he final resting place of 58 British seaman who were killed when their submarine sank in World War Two has been discovered in the North Sea by accident.
The wreck of the HMS Narwhal was found 77 years after it disappeared by a group of Polish divers who were looking for one of their nation’s lost submarines in the area.
A 3D radar scan showing the craft perfectly intact in 308ft (94 metres) of water has confirmed it to be the war-time submarine which was attacked by the Luftwaffe during the Battle of Britain in July 1940.
The submarine left its base in Blyth, Northumberland, tasked with the job of laying mines off German-occupied Norway.
But the Germans had cracked the Royal Navy’s secret codes and were aware of Narwhal’s potential route.
It was intercepted by a Dornier bomber and attacked on July 23.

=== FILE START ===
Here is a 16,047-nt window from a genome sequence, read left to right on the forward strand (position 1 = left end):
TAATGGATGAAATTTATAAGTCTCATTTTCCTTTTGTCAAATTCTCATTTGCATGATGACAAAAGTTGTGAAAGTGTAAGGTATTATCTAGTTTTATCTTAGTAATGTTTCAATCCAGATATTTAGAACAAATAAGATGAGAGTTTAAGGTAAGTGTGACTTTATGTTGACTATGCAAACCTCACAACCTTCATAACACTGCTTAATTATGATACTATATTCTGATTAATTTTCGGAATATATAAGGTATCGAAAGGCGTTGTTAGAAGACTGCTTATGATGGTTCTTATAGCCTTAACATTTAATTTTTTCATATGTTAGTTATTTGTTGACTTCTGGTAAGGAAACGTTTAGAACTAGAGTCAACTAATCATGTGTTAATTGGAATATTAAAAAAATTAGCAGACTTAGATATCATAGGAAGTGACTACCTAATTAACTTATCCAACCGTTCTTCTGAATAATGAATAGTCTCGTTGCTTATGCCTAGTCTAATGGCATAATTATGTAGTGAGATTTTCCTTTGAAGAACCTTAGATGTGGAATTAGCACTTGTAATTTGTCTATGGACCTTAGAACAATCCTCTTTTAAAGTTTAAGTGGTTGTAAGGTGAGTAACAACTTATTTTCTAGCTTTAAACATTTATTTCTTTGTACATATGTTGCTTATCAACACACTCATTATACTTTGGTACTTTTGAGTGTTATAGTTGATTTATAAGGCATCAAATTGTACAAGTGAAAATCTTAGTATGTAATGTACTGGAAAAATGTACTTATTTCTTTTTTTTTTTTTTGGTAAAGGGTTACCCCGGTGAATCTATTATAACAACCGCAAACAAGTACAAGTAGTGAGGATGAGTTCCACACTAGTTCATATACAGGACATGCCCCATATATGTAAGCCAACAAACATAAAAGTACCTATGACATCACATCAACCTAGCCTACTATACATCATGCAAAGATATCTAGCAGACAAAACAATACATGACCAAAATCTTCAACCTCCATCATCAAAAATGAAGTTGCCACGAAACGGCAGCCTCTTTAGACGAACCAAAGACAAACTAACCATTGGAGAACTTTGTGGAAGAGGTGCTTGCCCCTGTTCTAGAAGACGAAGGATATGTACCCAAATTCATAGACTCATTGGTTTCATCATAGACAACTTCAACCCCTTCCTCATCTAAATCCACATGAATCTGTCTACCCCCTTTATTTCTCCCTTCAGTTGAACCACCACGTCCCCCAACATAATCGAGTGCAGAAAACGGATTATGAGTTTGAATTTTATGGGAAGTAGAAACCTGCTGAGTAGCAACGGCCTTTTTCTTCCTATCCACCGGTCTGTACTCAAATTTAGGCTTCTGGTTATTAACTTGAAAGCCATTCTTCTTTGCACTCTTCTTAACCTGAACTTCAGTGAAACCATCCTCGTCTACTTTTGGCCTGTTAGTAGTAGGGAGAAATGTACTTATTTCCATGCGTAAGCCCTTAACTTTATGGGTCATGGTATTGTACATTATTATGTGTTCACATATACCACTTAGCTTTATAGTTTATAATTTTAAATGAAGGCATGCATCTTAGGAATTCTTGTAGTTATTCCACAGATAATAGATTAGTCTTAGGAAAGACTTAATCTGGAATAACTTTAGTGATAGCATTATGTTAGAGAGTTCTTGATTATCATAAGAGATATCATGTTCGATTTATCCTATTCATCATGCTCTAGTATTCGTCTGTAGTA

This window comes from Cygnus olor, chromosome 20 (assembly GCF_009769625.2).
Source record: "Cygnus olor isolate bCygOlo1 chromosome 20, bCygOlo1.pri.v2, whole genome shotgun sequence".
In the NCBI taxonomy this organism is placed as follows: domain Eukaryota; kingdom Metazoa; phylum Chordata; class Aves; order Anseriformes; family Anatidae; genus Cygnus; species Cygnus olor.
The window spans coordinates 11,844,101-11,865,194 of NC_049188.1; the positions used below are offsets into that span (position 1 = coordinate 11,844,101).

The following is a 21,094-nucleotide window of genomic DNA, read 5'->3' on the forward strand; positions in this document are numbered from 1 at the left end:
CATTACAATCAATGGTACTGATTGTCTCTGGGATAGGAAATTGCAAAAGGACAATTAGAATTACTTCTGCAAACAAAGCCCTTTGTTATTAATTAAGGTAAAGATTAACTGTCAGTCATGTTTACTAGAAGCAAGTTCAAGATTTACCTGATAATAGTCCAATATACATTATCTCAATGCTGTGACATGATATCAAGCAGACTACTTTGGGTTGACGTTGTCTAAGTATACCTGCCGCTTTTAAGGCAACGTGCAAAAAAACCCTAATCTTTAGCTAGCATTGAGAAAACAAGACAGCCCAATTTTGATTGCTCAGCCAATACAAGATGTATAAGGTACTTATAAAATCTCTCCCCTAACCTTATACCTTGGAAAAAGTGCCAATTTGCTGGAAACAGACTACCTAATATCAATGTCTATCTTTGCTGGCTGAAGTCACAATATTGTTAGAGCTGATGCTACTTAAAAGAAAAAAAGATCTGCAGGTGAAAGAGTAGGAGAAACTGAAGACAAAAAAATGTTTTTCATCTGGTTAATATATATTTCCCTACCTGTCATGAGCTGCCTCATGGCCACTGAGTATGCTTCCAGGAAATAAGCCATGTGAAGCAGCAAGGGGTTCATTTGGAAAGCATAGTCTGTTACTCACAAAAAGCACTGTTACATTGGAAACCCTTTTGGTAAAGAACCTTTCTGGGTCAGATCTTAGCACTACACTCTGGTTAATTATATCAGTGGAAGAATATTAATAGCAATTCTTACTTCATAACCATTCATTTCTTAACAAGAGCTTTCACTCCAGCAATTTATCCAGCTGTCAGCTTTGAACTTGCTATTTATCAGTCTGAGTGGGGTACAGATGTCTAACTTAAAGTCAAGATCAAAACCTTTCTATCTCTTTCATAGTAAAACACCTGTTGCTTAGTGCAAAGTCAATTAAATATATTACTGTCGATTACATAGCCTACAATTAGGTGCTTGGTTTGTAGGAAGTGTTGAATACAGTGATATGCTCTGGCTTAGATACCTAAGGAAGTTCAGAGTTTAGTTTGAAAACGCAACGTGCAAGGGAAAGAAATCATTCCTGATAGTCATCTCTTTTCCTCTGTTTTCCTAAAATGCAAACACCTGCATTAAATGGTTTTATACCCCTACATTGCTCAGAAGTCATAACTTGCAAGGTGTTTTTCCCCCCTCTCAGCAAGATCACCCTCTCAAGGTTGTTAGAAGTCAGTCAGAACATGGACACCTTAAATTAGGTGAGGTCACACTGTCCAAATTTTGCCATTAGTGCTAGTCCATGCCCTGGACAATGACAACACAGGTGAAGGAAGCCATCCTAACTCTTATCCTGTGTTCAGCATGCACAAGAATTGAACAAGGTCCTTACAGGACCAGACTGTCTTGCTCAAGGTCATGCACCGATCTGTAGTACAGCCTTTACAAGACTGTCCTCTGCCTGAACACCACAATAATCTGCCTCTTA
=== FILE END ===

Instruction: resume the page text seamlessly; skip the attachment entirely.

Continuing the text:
Earlier this year members of Santi Diving, a Polish-based group of deep-sea explorers, were carrying out a search for ORP Orzel (Eagle) when they found the Narwhal.
It was 140 miles (225km) off the east coast of Scotland and it’s latitude is in line with Edinburgh.
The Orzel has been missing since escaping the German invasion of Poland in 1939.
Polish divers have spent the last 10 years looking for it without success.
Having made the potentially historic discovery the team are now looking to find the families of the 58 men whose remains are inside the wreck.
Tomasz Stachura, one of the divers behind the expedition, said: ‘We are very interested in any contact with HMS Narwhal staff relatives as it would be good to hear their stories.
‘While we were searching for the ORP Eagle we found an unknown sub at a depth of around 308ft (94 metres) deep.